Basketbrawl in China


Wang Shipeng of China shoots against South Korea during the men's gold medal basketball game against South Korea at the Guangzhou international sport arena during the 16th Asian Games on November 26, 2010.


Antony Dickson

The days of Ping-Pong Diplomacy appear to be long gone.

What was billed as the "China-U.S. Basketball Friendship Match," between Georgetown University's Hoyas and the Bayi professional team affiliated with the People's Liberation Army devolved into sheer chaos Thursday night in a brawl that ended when the Hoyas' coach halted the game and led his team off the court.

The details remain murky and neither side has stepped forward to clarify what exactly set off the fight, but disturbing images and video show at least one Chinese team member repeatedly punching a Georgetown player in the chest. In another photo, several Chinese players and one unidentified man not in uniform prepare to stomp on a Georgetown player who has fallen to the ground on his back.

Online in China, the Bayi team has become the subject of  mockery and derision. Commenters are comparing them to China's national soccer team — a losing squad that no sports group wants to be known as.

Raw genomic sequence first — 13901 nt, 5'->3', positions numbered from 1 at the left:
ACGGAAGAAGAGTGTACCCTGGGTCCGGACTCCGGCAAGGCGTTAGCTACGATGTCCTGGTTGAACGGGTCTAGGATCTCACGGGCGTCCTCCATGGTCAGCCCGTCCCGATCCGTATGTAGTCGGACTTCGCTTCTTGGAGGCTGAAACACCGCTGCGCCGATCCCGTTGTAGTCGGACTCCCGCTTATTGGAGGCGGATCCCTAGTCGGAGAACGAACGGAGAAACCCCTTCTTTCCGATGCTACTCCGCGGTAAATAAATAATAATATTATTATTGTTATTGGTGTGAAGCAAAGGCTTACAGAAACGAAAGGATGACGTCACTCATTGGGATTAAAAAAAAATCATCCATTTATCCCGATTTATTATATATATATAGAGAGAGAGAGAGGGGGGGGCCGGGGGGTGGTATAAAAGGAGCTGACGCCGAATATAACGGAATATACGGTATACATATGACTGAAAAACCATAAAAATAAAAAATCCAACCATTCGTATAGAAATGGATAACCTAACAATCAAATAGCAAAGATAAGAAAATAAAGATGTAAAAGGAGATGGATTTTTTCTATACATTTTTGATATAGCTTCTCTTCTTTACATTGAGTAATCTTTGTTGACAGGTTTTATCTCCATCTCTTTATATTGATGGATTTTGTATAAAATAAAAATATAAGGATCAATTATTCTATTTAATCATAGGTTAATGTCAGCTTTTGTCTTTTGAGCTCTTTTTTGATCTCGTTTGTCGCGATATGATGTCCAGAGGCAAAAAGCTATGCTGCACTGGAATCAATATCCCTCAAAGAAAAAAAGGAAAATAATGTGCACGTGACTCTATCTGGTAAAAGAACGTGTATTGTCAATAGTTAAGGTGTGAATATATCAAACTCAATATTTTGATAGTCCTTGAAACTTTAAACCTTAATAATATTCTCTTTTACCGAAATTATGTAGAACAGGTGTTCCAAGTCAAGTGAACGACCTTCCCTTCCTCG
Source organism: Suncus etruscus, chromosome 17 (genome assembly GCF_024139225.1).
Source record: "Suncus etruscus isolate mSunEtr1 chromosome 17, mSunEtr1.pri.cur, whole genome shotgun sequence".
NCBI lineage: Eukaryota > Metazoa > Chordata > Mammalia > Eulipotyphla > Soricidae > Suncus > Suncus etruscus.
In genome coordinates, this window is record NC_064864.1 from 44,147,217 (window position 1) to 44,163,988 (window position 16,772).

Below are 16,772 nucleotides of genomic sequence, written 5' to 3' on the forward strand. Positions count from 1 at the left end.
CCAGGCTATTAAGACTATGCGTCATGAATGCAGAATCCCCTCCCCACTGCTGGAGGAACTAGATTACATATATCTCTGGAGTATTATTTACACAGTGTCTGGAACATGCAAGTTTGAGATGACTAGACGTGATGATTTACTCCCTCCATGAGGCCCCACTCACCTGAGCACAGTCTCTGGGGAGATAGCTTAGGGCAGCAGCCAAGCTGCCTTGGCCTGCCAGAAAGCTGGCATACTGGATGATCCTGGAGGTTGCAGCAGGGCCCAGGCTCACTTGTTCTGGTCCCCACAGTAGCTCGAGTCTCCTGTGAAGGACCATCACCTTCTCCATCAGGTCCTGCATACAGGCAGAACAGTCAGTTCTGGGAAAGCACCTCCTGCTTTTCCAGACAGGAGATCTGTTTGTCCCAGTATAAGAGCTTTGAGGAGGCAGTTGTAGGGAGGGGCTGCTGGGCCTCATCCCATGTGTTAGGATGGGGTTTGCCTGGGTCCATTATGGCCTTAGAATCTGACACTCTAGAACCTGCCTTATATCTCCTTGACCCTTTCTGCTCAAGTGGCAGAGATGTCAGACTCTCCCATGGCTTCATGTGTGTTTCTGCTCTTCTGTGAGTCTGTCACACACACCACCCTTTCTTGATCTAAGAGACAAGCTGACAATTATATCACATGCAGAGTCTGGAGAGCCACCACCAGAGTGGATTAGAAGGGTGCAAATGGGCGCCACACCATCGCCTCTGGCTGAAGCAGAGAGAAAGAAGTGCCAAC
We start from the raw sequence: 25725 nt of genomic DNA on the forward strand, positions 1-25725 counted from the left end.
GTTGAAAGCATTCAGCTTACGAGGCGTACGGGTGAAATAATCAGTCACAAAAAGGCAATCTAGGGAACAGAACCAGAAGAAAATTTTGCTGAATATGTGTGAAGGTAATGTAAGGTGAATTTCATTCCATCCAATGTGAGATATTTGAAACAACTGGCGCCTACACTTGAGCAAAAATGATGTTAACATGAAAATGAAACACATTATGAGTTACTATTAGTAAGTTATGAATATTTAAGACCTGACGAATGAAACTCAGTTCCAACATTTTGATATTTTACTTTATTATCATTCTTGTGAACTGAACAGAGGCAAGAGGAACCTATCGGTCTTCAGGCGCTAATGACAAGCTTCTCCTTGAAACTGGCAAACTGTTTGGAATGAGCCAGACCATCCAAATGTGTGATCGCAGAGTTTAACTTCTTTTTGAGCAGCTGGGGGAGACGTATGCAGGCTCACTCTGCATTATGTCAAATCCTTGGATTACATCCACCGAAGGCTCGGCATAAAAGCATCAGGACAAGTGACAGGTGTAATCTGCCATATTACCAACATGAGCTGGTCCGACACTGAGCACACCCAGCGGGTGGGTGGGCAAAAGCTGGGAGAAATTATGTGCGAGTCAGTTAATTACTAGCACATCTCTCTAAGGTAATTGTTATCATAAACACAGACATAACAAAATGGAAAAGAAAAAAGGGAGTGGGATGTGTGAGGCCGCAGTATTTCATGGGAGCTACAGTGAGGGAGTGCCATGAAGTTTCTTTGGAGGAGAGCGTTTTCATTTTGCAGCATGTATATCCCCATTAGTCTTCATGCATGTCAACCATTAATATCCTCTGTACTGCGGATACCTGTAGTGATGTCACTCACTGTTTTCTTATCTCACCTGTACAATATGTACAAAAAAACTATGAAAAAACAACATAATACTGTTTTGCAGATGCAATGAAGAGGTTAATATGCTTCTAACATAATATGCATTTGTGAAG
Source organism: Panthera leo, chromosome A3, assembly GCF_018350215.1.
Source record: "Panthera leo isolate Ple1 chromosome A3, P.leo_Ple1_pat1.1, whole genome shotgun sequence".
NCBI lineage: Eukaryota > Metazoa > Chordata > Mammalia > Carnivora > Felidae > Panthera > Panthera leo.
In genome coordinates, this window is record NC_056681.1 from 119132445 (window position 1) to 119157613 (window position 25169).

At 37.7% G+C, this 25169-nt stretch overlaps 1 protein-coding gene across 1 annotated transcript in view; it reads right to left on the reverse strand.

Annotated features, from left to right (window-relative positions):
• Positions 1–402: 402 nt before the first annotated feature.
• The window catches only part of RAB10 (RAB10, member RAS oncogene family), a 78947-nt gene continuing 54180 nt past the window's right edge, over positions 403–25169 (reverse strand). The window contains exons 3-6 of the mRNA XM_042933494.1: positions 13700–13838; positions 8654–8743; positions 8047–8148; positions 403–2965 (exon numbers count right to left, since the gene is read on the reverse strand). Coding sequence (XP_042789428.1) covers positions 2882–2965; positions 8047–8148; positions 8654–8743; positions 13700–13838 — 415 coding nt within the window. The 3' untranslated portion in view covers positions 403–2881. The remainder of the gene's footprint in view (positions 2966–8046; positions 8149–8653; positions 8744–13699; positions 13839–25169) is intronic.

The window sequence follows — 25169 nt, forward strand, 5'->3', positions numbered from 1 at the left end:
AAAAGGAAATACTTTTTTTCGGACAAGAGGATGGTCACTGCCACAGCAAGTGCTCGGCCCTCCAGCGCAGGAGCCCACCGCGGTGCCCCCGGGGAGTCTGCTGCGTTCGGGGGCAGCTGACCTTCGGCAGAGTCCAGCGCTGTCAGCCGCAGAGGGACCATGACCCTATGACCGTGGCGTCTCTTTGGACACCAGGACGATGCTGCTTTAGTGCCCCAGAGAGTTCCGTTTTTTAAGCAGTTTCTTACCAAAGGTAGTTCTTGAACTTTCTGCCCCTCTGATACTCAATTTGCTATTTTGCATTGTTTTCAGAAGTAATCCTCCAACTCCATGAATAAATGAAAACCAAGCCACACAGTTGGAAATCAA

Basketball can be rough stuff in China, off the court. Provincial team fans are known for brawls in the stands, although defenders of Bayi say Georgetown's aggressive style of play probably ruffled feathers among Chinese players, who tend toward a more hands-off game. In any case, the brawl attracted more attention than it might have otherwise, given the fact that it broke out while U.S. Vice President Joe Biden was in town for his first official visit.

Biden was not at the game, but watched the Hoyas defeat another Chinese team the night before in Beijing.